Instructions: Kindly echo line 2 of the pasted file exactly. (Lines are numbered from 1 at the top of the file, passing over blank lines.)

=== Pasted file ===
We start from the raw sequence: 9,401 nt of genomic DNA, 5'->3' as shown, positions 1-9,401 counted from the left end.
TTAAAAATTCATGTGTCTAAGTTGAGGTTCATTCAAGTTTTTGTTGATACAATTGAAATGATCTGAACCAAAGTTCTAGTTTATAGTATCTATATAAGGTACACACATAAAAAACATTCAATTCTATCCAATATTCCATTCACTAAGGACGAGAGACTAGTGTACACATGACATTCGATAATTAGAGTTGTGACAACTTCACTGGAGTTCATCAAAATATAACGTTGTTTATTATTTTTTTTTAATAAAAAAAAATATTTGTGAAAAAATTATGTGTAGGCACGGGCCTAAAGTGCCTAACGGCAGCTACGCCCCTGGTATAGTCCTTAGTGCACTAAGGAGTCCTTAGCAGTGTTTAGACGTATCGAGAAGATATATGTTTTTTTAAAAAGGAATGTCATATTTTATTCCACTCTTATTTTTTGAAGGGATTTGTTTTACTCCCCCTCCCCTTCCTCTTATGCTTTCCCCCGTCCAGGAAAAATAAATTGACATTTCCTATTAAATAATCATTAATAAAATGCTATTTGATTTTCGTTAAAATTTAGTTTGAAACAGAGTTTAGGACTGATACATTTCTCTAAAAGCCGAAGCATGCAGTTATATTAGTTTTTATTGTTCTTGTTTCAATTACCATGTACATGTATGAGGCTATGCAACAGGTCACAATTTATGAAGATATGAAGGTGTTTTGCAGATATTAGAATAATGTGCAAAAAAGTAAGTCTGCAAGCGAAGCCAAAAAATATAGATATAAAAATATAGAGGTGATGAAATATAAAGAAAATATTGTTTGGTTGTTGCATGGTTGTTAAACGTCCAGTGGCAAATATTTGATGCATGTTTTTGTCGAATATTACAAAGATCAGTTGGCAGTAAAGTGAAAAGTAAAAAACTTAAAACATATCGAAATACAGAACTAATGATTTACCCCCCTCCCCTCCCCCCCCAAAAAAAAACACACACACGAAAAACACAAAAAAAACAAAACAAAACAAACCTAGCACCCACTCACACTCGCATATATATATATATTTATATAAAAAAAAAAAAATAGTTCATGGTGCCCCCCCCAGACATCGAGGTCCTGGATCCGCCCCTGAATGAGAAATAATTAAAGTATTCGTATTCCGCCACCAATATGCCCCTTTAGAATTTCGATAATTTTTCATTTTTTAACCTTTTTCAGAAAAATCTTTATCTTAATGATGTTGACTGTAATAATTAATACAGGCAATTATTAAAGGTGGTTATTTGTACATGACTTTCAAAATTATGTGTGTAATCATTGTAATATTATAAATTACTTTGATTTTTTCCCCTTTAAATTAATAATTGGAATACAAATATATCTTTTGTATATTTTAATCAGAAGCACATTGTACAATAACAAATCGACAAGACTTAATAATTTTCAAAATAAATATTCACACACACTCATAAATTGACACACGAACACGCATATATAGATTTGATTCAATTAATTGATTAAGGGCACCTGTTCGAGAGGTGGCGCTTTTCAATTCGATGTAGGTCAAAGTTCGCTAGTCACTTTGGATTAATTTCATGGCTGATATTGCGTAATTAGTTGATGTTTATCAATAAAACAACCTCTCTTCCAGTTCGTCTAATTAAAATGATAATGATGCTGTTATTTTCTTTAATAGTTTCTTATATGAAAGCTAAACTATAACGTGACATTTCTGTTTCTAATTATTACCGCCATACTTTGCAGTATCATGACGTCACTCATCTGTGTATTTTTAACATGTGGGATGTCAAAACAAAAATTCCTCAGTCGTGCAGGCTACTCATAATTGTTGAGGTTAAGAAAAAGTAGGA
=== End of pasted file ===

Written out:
TTAAAAATTCATGTGTCTAAGTTGAGGTTCATTCAAGTTTTTGTTGATACAATTGAAATGATCTGAACCAAAGTTCTAGTTTATAGTATCTATATAAGGTACACACATAAAAAACATTCAATTCTATCCAATATTCCATTCACTAAGGACGAGAGACTAGTGTACACATGACATTCGATAATTAGAGTTGTGACAACTTCACTGGAGTTCATCAAAATATAACGTTGTTTATTATTTTTTTTTAATAAAAAAAAATATTTGTGAAAAAATTATGTGTAGGCACGGGCCTAAAGTGCCTAACGGCAGCTACGCCCCTGGTATAGTCCTTAGTGCACTAAGGAGTCCTTAGCAGTGTTTAGACGTATCGAGAAGATATATGTTTTTTTAAAAAGGAATGTCATATTTTATTCCACTCTTATTTTTTGAAGGGATTTGTTTTACTCCCCCTCCCCTTCCTCTTATGCTTTCCCCCGTCCAGGAAAAATAAATTGACATTTCCTATTAAATAATCATTAATAAAATGCTATTTGATTTTCGTTAAAATTTAGTTTGAAACAGAGTTTAGGACTGATACATTTCTCTAAAAGCCGAAGCATGCAGTTATATTAGTTTTTATTGTTCTTGTTTCAATTACCATGTACATGTATGAGGCTATGCAACAGGTCACAATTTATGAAGATATGAAGGTGTTTTGCAGATATTAGAATAATGTGCAAAAAAGTAAGTCTGCAAGCGAAGCCAAAAAATATAGATATAAAAATATAGAGGTGATGAAATATAAAGAAAATATTGTTTGGTTGTTGCATGGTTGTTAAACGTCCAGTGGCAAATATTTGATGCATGTTTTTGTCGAATATTACAAAGATCAGTTGGCAGTAAAGTGAAAAGTAAAAAACTTAAAACATATCGAAATACAGAACTAATGATTTACCCCCCTCCCCTCCCCCCCCAAAAAAAAACACACACACGAAAAACACAAAAAAAACAAAACAAAACAAACCTAGCACCCACTCACACTCGCATATATATATATATTTATATAAAAAAAAAAAAATAGTTCATGGTGCCCCCCCCAGACATCGAGGTCCTGGATCCGCCCCTGAATGAGAAATAATTAAAGTATTCGTATTCCGCCACCAATATGCCCCTTTAGAATTTCGATAATTTTTCATTTTTTAACCTTTTTCAGAAAAATCTTTATCTTAATGATGTTGACTGTAATAATTAATACAGGCAATTATTAAAGGTGGTTATTTGTACATGACTTTCAAAATTATGTGTGTAATCATTGTAATATTATAAATTACTTTGATTTTTTCCCCTTTAAATTAATAATTGGAATACAAATATATCTTTTGTATATTTTAATCAGAAGCACATTGTACAATAACAAATCGACAAGACTTAATAATTTTCAAAATAAATATTCACACACACTCATAAATTGACACACGAACACGCATATATAGATTTGATTCAATTAATTGATTAAGGGCACCTGTTCGAGAGGTGGCGCTTTTCAATTCGATGTAGGTCAAAGTTCGCTAGTCACTTTGGATTAATTTCATGGCTGATATTGCGTAATTAGTTGATGTTTATCAATAAAACAACCTCTCTTCCAGTTCGTCTAATTAAAATGATAATGATGCTGTTATTTTCTTTAATAGTTTCTTATATGAAAGCTAAACTATAACGTGACATTTCTGTTTCTAATTATTACCGCCATACTTTGCAGTATCATGACGTCACTCATCTGTGTATTTTTAACATGTGGGATGTCAAAACAAAAATTCCTCAGTCGTGCAGGCTACTCATAATTGTTGAGGTTAAGAAAAAGTAGGA